This was the main highlight of the MEC for Agriculture, Land Reform, Rural Development, Environment and Nature Conservation's budget speech.
THE MEC for Agriculture, Land Reform, Rural Development, Environment and Nature Conservation, Nomandla Bloem, highlighted the need to speed up land reform when she delivered her budget speech yesterday.
She stated that with the support of national government, the department planned to acquire
15 760 hectares of land for the 2019/20 financial year with an allocated budget of R83.5 million to accelerate land redistribution in the Province.
Bloem said smallholder farmers, farm dwellers and labour tenants, military veterans, agricultural graduates and the youth in the Province would receive preference when land was distributed.
She added that R240 million would be allocated towards land development and post settlement support during the 2019/20 financial year.
Bloem indicated that R53 million had been set aside to settle outstanding land claims amounting to R13 million, while R39.9 million was earmarked to process new land claims.
She stated that the Province would be declared a disaster area due to the drought conditions.
Bloem added that the agricultural sector was facing tough economic times.
“The impact of the drought is reflected in the employment figures, indicating a decrease in the contribution of the agricultural sector employment when compared to the total employment of the Province and against total employment of the agricultural sector on a national basis.
“While the drought in the eastern part of the Province is seasonal in nature, the drought in the western and southern parts of the Province has reached disaster levels with a large portion of farms being in the process of total shutdown.
“Animal numbers in the Hantam and Namakwa areas as well as the southern part of the Pixley ka Seme district have been reduced to under 50 percent and as low as 25 percent of its long-term stocking density. Currently almost 10 000 farms with a carrying capacity of 166 000 large stock units, covering more than 5.8 million hectares, have experienced prolonged drought.”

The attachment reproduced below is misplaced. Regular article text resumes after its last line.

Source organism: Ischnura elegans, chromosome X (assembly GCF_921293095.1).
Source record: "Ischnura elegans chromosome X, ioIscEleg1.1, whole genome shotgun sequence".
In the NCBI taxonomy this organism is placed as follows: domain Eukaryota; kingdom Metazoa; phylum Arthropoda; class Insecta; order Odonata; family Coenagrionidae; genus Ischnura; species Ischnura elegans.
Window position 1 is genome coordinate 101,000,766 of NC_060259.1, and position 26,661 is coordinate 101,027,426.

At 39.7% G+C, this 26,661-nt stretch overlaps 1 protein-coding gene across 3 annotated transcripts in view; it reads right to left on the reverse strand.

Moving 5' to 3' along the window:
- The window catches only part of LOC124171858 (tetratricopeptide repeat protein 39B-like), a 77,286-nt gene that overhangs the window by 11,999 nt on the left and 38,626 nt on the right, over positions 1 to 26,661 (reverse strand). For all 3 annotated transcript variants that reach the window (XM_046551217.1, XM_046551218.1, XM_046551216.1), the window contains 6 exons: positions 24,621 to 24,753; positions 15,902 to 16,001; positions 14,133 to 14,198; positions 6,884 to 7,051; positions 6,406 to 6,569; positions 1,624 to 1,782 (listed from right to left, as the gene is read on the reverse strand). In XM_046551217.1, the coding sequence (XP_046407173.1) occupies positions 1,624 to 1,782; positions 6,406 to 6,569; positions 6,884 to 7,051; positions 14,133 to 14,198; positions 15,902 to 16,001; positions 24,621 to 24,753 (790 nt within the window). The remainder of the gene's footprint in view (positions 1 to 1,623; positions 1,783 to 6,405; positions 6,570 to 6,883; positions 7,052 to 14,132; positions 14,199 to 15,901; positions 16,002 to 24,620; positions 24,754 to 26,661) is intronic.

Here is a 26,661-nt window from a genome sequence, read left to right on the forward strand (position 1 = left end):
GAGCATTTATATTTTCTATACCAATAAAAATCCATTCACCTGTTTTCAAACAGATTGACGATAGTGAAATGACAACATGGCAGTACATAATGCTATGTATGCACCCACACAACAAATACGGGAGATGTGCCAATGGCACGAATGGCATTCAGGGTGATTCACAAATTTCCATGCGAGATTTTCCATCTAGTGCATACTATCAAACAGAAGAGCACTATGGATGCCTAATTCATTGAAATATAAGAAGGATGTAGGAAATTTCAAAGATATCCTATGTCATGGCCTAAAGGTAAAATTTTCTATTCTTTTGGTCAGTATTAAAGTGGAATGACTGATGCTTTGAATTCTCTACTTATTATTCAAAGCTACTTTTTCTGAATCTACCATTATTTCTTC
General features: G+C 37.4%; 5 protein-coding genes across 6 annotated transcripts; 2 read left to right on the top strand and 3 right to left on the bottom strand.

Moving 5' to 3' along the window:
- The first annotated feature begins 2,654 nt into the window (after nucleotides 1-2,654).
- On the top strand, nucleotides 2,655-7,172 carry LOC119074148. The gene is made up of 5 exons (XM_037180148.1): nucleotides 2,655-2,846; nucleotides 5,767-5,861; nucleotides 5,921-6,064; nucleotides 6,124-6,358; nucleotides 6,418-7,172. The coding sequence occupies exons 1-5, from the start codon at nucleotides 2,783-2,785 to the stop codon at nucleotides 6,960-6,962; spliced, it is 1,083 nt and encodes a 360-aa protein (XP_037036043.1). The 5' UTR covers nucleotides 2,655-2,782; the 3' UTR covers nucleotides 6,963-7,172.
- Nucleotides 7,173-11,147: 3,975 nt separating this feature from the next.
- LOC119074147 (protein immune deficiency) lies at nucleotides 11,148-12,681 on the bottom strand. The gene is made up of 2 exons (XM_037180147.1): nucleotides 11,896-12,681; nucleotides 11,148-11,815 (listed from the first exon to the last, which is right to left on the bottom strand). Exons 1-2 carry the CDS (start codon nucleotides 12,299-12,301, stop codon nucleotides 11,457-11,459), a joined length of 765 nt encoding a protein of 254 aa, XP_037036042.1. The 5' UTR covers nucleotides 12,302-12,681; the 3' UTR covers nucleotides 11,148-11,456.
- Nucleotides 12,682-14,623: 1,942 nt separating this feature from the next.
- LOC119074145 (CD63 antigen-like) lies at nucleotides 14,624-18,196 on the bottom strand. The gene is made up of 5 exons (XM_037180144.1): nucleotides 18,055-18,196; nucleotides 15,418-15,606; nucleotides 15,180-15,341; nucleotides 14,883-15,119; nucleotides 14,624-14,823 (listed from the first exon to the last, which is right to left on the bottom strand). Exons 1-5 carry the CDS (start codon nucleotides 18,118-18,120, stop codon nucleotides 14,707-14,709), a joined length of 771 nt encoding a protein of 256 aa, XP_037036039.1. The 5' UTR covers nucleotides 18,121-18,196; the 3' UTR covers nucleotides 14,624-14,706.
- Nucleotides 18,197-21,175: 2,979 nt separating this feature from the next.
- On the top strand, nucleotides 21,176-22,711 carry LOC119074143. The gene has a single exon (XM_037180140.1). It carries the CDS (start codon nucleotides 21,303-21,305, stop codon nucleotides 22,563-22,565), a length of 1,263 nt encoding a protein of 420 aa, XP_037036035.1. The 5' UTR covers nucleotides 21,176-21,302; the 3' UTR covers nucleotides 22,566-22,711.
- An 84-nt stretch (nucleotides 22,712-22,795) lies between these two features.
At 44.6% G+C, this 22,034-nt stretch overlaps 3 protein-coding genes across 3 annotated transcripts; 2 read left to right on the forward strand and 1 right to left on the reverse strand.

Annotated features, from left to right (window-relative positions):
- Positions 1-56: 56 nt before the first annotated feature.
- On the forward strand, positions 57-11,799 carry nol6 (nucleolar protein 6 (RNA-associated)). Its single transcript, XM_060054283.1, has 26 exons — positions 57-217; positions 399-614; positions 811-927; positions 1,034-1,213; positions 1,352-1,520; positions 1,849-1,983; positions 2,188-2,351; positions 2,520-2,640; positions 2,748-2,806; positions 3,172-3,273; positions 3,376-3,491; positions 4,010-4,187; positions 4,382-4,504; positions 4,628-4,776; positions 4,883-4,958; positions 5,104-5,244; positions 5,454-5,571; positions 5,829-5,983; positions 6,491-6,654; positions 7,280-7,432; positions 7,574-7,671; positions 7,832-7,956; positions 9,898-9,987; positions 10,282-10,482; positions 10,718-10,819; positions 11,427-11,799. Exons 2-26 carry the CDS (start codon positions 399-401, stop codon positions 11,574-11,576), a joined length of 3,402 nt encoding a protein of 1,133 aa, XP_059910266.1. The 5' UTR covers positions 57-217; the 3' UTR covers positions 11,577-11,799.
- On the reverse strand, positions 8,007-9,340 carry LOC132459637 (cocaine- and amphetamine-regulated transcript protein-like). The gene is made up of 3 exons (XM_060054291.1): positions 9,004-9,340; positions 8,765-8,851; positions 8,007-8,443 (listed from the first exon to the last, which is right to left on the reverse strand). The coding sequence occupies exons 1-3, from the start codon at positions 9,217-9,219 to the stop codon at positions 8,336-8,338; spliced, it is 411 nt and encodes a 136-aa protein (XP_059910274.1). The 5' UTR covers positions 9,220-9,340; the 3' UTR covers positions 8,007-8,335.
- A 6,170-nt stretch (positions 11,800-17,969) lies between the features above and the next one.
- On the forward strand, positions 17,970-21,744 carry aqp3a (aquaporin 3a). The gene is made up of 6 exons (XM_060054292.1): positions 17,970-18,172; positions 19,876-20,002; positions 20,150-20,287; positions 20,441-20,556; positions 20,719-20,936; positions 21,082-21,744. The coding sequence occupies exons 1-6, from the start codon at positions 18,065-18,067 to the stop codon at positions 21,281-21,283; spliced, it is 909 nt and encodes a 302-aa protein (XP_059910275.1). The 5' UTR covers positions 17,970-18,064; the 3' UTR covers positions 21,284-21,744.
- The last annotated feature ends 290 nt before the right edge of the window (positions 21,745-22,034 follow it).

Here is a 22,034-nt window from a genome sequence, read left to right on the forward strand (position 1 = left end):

Bloem added that the drought was affecting the limited water for livestock, had negative implications for the growth of the livestock sector and premium brands such as the Karoo lamb as well as the production of mohair and wool.
She indicated that the department would promote climate smart solutions.
She stated that crop and horticultural production in the Province was minimally affected by the drought due to the access to irrigation water from the Vaal, Orange, Riet and Harts rivers.
“During the past season the Northern Cape contributed approximately 10 percent to the national maize and wheat production of South Africa at 680 000 tons of maize and 300 000 tons of wheat. Cotton production was 11 000 tons and groundnuts 14 000 tons. Table grape production was 19.1 million cartons, wine grape production approximately 124 000 tons and raisin production 65 000 tons. There is a significant shift towards pecan nut production and a reduction in olive production in the Province.”
Bloem added the department was launching five mega-investment projects including the Namakwa irrigation development that would be included in the Provincial Investment Book.